The cracks in Burnaby's dominant political party have grown into canyons

Chris Campbell

The political slugfest that took place Monday night in the chambers of Burnaby council was truly extraordinary.

When Mike Hurley was elected mayor, I figured he was in for a tough time with the Burnaby Citizens Association councillors who had been re-elected.

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After all, BCA members like Dan Johnston has slung some pretty thick mud at Hurley during the campaign.

Little did I know that once council started up business after Oct. 20, 2018, that the mud being slung would be between BCA councillors.

Oh, it got ugly.

Rumblings of discontent were being heard a while back between Couns. Pietro Calendino and Colleen Jordan when they disagreed over some housing issues.

Listening to BCA members disagree on anything is pretty weird because that seemed relatively non-existent when Derek Corrigan was leading the party.

On Monday night, things went full Red Wedding as Jordan and Calendino sniped at each other like two exes mistakenly put together at the same table at their daughter’s wedding.

Jordan tried to amend a bylaw on making basements bigger that was up for second reading – an unusual move at that point of the process.

Calendino responded by saying that Jordan was being “obstructionist.”

“I’m kind of confused and I'm not sure why she's bringing this up other than for obstructionist purposes, so I'm speaking against the amendment,” he said. (Hurley raised a point of order over the word “obstructionist” – highlighting its harshness in a council setting.)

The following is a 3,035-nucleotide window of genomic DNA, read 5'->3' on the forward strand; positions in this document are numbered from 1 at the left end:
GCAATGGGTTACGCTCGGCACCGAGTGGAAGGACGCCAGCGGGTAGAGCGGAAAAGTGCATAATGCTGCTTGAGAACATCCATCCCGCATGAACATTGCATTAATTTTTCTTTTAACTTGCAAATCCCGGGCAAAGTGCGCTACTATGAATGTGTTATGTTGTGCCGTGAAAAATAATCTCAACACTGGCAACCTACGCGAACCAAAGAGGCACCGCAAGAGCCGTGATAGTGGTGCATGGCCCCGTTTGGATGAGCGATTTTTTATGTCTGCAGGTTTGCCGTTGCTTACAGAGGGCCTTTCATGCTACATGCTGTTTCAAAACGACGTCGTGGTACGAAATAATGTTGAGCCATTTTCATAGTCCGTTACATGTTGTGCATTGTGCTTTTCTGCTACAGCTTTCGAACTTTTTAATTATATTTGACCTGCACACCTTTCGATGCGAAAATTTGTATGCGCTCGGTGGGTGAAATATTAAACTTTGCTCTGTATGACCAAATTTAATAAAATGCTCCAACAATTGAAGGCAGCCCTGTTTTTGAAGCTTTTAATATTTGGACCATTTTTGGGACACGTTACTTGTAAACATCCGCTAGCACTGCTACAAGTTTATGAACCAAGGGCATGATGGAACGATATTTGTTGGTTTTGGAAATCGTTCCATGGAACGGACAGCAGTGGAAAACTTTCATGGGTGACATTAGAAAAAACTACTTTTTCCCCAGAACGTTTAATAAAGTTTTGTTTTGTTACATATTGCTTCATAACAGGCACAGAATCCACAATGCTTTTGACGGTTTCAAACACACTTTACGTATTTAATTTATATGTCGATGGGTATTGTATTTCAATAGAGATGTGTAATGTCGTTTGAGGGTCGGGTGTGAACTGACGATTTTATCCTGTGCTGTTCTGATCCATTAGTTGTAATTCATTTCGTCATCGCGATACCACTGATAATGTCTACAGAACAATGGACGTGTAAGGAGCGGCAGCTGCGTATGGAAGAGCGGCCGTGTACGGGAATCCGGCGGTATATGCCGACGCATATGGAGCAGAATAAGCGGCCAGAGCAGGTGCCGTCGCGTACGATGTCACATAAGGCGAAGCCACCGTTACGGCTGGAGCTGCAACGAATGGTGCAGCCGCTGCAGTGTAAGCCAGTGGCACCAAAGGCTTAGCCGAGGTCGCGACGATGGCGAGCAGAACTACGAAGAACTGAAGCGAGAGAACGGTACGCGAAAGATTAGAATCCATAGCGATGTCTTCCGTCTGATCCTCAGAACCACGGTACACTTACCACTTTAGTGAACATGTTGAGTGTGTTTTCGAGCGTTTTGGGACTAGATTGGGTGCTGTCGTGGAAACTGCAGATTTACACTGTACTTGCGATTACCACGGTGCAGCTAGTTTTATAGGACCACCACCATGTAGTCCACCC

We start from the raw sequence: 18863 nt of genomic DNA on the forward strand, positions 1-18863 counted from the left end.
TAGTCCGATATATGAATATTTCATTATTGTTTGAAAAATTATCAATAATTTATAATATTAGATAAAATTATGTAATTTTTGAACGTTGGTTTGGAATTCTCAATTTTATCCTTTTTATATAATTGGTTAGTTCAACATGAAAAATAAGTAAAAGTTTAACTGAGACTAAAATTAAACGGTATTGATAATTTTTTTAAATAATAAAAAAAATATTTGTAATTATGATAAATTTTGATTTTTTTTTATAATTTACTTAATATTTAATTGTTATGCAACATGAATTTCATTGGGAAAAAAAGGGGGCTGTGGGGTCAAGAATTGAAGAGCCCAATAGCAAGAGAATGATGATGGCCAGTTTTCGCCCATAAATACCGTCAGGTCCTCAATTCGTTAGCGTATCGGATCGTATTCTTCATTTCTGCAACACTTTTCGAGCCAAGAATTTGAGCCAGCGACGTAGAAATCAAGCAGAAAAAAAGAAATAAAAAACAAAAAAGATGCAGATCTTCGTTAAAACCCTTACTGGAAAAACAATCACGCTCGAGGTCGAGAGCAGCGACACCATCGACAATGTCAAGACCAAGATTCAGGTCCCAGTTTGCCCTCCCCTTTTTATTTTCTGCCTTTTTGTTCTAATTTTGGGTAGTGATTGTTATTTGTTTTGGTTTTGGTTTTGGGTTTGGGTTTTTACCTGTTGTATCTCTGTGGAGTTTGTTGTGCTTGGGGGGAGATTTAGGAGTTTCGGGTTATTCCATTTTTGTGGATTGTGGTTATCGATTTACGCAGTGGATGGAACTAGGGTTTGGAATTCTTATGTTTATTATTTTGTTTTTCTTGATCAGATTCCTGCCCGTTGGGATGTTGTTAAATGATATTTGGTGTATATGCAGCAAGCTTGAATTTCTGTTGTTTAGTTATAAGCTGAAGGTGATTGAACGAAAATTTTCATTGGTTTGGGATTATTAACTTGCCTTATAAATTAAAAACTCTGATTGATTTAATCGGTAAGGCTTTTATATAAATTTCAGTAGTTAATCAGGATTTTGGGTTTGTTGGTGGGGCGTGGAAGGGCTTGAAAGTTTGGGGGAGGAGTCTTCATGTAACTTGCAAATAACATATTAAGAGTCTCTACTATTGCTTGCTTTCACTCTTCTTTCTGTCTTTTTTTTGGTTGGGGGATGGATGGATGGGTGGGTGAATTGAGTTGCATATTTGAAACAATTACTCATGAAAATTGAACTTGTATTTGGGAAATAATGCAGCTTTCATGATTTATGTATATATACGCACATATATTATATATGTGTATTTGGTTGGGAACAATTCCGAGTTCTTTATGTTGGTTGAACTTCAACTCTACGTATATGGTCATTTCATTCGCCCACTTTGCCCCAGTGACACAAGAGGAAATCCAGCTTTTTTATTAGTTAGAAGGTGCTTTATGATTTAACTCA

BCA Coun. Sav Dhaliwal chimed in about how it was unusual for Jordan to be trying to change a bylaw “on the fly.”

Jordan then picked up a flamethrower and went to work, accusing her colleagues of only pursuing the bylaw because it will boost home values and not the rental supply.

“The bylaw is not about the suite … never has been,” Jordan said. “It's just to allow bigger basements.”

That is a big allegation. It’s aimed squarely at the integrity of her colleagues.

After the meeting, Jordan told the NOW that there was an apparent “realignment of loyalties around the table,” adding that she didn’t know what this meant for the future of the BCA.

Then she added this piece of straight fire, accusing other BCA members of breaking campaign promises: “(It) doesn't look like you can count on what they promised to do when they were running for office, because they all signed off on it.” (Calendino denied the accusation.)

Like I said, extraordinary stuff.

This isn’t necessarily a bad thing. What people hate about civic political parties – especially ones like the BCA that dominate nearly every seat on a council – is that everyone just agrees with each other and moves in lockstep, stifling original ideas and meaningful debate.

I think it’s healthy for council members to disagree and debate. The goal is that a healthy debate will lead to better policies.

The problem is that, right now, it doesn’t feel like healthy debate. It feels like members of the same family adjusting to a new reality now that the head of the family is gone.

The temperature will hopefully cool down a little soon, so we’re left with experienced politicians challenging each other to come up with the best policies possible.

That way everyone wins. Whether or not it happens remains to be seen.

Follow Chris Campbell on Twitter @shinebox44

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